Back to the future
29 November 2013
This blog post describes the pilot study "Back to the Future", which provides older adults recovering from hip fracture with the right information at the right time to help them remain independent at home and active in their community.
Kristin Brown is the research coordinator for the Hip Fracture Interview Study, which runs through the Activity & Aging Lab (A3) at the Centre for Hip Health & Mobility (CHHM) and Vancouver Coastal Health (VCH). Dolores Langford is Regional Clinical Resource Physiotherapist, Orthopaedic and Musculoskeletal Populations, VCH. Maureen Ashe is Associate Professor in the UBC Department of Family Practice, an investigator at the CHHM, an MSFHR Scholar and a CIHR New Investigator. Read about the A3 Lab.
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How does one person manage their own care after hip fracture? By utilizing lessons learned from many.
30,000 Canadians are admitted to hospital each year because of hip fractures .
Few things are more overwhelming than being hospitalized, and an important goal of hospital staff is to discharge patients to their own home as quickly as possible. But what happens when older adults finally get home and are suddenly alone? How do they transition from having many health professionals involved in their recovery, to being responsible for their own care?
To be successful in managing their recovery at home, we believe older adults need the right information, at the right time, coupled with more support. We hope that by providing these resources through our pilot study "Back to the Future" (B2F), older adults recovering from hip fracture will be better able to remain independent at home and active in their community.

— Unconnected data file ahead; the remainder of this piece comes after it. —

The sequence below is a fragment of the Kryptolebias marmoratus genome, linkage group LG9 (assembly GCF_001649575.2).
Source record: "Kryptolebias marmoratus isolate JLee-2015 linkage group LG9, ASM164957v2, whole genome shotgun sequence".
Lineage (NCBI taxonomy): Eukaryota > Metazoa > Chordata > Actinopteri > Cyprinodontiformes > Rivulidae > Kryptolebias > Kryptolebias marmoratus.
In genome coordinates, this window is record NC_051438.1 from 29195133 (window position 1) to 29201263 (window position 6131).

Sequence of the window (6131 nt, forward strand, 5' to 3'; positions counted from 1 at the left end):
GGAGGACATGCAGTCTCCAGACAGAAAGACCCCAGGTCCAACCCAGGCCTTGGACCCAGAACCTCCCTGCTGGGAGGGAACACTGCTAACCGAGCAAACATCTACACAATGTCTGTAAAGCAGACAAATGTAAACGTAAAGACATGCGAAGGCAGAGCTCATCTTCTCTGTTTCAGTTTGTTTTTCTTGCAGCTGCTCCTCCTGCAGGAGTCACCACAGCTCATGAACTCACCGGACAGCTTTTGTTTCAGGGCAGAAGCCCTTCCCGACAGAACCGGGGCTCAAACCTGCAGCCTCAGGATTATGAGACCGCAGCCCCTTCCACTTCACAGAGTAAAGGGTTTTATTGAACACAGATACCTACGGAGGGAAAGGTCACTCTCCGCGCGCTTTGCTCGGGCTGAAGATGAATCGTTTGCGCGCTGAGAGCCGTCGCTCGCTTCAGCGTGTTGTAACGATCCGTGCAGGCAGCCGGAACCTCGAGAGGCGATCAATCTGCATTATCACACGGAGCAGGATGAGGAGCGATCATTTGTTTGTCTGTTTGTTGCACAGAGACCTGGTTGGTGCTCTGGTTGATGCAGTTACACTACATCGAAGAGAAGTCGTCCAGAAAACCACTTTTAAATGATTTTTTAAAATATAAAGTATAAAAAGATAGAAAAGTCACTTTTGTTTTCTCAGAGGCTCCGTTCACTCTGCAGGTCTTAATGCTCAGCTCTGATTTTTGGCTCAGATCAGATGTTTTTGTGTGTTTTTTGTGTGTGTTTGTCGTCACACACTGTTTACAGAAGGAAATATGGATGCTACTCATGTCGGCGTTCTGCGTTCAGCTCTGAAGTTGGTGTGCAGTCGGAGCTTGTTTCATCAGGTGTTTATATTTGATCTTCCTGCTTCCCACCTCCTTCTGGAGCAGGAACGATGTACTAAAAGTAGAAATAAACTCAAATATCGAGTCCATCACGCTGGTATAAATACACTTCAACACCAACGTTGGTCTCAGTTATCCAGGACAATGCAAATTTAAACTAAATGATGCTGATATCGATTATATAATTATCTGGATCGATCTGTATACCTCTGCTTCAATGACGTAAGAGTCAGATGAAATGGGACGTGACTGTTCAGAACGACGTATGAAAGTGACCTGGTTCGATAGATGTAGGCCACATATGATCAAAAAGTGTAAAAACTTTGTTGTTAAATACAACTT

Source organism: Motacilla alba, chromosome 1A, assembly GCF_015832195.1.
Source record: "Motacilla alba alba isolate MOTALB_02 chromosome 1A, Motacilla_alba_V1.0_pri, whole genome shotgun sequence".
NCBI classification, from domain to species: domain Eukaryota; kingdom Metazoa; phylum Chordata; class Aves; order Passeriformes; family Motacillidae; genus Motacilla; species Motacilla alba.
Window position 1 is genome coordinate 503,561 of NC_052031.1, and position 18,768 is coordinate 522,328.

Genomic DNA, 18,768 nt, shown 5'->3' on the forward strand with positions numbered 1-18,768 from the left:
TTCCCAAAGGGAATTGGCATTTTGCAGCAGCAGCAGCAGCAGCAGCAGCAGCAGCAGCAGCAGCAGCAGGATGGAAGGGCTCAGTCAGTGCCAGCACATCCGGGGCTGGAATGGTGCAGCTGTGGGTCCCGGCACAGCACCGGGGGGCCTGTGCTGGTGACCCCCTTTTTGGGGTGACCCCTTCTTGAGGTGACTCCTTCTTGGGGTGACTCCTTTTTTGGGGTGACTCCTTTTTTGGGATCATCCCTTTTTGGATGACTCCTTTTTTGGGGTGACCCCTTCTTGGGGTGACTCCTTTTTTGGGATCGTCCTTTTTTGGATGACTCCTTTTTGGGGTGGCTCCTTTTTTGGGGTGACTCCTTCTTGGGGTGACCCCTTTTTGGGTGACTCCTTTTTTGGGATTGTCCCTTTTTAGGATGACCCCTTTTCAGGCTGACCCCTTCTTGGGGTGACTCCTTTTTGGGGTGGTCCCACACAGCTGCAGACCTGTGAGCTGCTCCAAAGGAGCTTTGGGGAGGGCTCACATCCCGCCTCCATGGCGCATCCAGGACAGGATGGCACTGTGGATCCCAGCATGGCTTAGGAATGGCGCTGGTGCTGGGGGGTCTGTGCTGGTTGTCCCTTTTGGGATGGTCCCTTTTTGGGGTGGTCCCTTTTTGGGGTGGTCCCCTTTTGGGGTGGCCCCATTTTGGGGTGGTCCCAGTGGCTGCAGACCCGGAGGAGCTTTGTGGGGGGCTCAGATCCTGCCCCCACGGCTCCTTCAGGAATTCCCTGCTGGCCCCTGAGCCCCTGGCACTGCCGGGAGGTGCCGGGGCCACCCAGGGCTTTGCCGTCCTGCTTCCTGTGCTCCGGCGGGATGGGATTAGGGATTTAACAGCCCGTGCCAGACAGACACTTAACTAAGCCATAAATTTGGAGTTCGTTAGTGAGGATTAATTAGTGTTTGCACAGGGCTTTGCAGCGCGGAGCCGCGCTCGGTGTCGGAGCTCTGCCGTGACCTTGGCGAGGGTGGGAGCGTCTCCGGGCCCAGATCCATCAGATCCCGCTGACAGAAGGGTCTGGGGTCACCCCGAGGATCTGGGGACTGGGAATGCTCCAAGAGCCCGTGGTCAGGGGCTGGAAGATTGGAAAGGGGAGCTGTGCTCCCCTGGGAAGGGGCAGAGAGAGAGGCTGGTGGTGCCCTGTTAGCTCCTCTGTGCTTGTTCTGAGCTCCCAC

We utilized an integrated knowledge translation approach to design our B2F intervention. We worked closely with health care professionals across a number of disciplines and health authorities to develop a hip fracture educational booklet that provides essential material to older adults and their caregivers in a manageable format – the right information.
We also created four videos, two of individuals who share their personal insight into the hip fracture recovery process, and two of health professionals who give practical advice for the early recovery stage. The booklet and videos are all centered around themes identified as important to the recovery process by older adults with hip fracture and their caregivers .
It is especially important that this guidance and knowledge is provided immediately after discharge – the right time – when the recovery process can be especially overwhelming due to pain, limited mobility, and responsibility for one’s care. Finally, we recognize that education alone is not sufficient, so our intervention reinforces the educational components with follow-up coaching telephone calls  – more support.
The design of our intervention has incorporated valuable input from older adults and health care professionals, from whom we will seek further feedback at the completion of the B2F pilot study. We will interview the participants and hospital staff directly involved in the study to assess the acceptability of our intervention and to inform a larger clinical trial. Additionally, we will continue to work with relevant stakeholders to develop our hip fracture booklet, as we envision wider distribution of this educational tool – so that the collaborative efforts of many can help each individual to be successful in their recovery.
For additional information, please see ClinicalTrials.gov (NCT01930409) or http://www.vchri.ca/feature-stories/articles/2013/09/06/bridging-gap-between-hospital-and-home-after-fracture
Schiller C, Franke T, Sims-Gould J, Hoppmann C, Sale J, Ashe MC. Navigating the journey after hip fracture; older adults’ perspectives to inform the development of a toolkit. Poster session presented at: 41st Annual Meeting of the North American Primary Care Research Group; 2013 November 9-13; Ottawa, Ontario.
Coleman EA, Parry C, Chalmers S, Min SJ. The care transitions intervention: results of a randomized controlled trial. Arch Intern Med 2006; 166(17): 1822-8.